by Michael Popke | Isthmus | Jan 28, 2016
Educator and author Oscar Mireles assumes the mantle of poet laureate
If you see poems etched into the sidewalks along Williamson Street or displayed on Madison Metro Transit buses, or hear them recited at Common Council meetings, you’re witnessing traditions established by Madison’s poets laureate.
Madison’s newest poet laureate, Oscar Mireles, executive director of the Omega School for adults seeking to complete their GED/HSED, is looking forward to establishing his own traditions. He’s the first Latino to hold the position, and the first male since inaugural poet laureate John Tuschen left the post in 2000.
“I want to build upon what other poets laureate have done,” says Mireles, 60, the editor of three volumes featuring works by Wisconsin-based Latino writers published under the series name I Didn’t Know There Were Latinos in Wisconsin.
His calendar is filling up quickly. Although Mireles didn’t officially begin his two-year tenure until Martin Luther King Jr. Day, he estimates he’s received about 50 calls from organizers of various groups in Madison — including the Madison Reading Project and Arts Wisconsin’s Arts Day — since Mayor Paul Soglin announced in early December that Mireles would replace outgoing co-poets laureate Sarah Busse and Wendy Vardaman.
“I knew I was going to be little more high profile,” Mireles laughs. “But it was also a little more than I expected.”
On Sunday, Jan. 31, Mireles will be the guest of honor at a reception and poetry reading at Centro Hispano, 810 W. Badger Rd., from 2 to 4 p.m. Former poets laureate also will read, as will other notable poets from the city. The event is free and open to the public.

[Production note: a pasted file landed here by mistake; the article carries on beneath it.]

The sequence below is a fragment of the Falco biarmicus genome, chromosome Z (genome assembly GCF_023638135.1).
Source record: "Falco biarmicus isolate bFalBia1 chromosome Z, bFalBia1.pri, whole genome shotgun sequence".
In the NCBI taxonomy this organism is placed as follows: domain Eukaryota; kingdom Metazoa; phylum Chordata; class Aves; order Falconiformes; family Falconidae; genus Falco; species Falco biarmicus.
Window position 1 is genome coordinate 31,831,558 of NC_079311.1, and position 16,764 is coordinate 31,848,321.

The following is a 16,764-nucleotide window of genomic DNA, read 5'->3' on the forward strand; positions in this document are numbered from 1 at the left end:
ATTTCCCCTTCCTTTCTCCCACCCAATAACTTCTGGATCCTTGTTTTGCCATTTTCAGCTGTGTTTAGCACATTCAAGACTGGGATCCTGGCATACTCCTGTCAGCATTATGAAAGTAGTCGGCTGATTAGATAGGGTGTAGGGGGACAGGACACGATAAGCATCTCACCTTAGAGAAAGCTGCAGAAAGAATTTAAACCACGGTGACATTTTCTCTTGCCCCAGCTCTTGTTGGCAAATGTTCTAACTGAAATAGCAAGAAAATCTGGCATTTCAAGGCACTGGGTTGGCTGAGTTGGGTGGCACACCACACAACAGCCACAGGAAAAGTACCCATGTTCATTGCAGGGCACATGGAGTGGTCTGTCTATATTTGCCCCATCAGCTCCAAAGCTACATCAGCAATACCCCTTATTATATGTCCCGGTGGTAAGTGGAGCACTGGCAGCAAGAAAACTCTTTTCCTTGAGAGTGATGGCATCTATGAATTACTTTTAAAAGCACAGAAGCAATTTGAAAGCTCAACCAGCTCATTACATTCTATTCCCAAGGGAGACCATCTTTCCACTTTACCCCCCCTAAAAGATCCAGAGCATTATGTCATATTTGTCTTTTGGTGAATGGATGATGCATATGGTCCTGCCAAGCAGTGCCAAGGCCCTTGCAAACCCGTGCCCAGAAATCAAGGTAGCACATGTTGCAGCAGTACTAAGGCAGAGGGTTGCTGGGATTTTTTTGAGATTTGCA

It will be the first official effort by Mireles to achieve one of his goals as poet laureate: uniting local writers of poetry, fiction, nonfiction and music in mutual support and collaboration.
“There’s a lot of writing going on in Madison, and people are doing good things,” he says. “I want to bring them together to look at what we have in common and how we can support each other’s activities.”
“[The poet laureate position] is a testament to our cultural values, civil discourse and exchange of ideas,” says Karin Wolf, arts program administrator for the Madison Arts Commission, which oversees the position. “Madison was one of the first cities in the country to have a poet laureate, and that’s something I can brag about.”
The generic definition of “poet laureate” — a local poet officially appointed by a government organization or official to write poems for special events — doesn’t seem broad enough to cover the role poet laureate has played in Madison.
Since 1977, five people have held the position and taken lead roles in creating verse for everything from Wisconsin’s Sesquicentennial in 1998 to the 2011 protests against Act 10 at the State Capitol.
During his first term as mayor, in 1977, Soglin appointed Tuschen as the city’s first poet laureate. Tuschen served for … continue reading >>